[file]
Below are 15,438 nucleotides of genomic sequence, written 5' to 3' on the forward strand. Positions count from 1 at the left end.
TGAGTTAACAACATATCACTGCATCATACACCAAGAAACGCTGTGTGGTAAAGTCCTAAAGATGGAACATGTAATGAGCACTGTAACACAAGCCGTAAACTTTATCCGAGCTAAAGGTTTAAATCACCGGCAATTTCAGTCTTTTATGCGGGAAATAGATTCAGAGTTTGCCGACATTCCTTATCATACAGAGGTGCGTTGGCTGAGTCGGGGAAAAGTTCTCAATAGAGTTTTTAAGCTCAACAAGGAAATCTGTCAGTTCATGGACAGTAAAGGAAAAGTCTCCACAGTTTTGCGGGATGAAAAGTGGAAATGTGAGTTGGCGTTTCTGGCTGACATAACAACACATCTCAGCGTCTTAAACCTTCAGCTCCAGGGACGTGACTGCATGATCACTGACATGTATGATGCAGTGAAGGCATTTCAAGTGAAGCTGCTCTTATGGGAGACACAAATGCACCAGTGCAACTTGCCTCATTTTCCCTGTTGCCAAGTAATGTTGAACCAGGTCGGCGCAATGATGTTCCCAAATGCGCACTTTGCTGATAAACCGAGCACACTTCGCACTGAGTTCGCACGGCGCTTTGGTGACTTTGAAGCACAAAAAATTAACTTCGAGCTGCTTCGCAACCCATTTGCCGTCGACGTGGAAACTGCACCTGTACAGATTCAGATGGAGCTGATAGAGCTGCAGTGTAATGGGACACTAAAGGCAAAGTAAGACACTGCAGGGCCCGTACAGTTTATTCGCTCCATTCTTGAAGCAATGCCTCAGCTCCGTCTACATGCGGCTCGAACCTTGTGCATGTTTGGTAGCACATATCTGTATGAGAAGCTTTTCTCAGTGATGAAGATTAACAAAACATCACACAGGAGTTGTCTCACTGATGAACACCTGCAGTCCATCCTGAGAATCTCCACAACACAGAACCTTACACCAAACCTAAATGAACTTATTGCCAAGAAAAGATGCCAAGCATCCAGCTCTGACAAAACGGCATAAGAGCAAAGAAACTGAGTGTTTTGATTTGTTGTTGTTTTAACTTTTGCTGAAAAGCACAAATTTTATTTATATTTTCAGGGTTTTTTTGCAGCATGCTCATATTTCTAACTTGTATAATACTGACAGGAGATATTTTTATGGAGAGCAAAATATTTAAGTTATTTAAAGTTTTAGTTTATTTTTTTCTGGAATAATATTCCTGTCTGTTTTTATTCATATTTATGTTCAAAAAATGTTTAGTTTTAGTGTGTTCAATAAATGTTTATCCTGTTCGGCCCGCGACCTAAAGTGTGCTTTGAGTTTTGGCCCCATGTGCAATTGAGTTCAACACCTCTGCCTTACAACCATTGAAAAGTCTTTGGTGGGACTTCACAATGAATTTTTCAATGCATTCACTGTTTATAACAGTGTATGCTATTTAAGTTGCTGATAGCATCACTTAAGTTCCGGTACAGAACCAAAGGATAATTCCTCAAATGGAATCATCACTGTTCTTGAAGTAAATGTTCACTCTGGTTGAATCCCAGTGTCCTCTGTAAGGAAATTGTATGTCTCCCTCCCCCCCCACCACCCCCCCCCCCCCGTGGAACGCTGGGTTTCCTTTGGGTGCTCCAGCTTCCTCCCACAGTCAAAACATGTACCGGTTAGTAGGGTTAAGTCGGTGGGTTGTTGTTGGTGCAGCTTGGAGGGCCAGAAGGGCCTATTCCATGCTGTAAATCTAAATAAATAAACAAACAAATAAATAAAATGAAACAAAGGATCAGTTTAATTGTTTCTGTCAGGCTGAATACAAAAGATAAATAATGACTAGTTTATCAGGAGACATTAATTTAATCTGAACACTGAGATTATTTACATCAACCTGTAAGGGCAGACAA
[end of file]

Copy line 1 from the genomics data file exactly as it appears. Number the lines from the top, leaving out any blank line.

Below are 15,438 nucleotides of genomic sequence, written 5' to 3' on the forward strand. Positions count from 1 at the left end.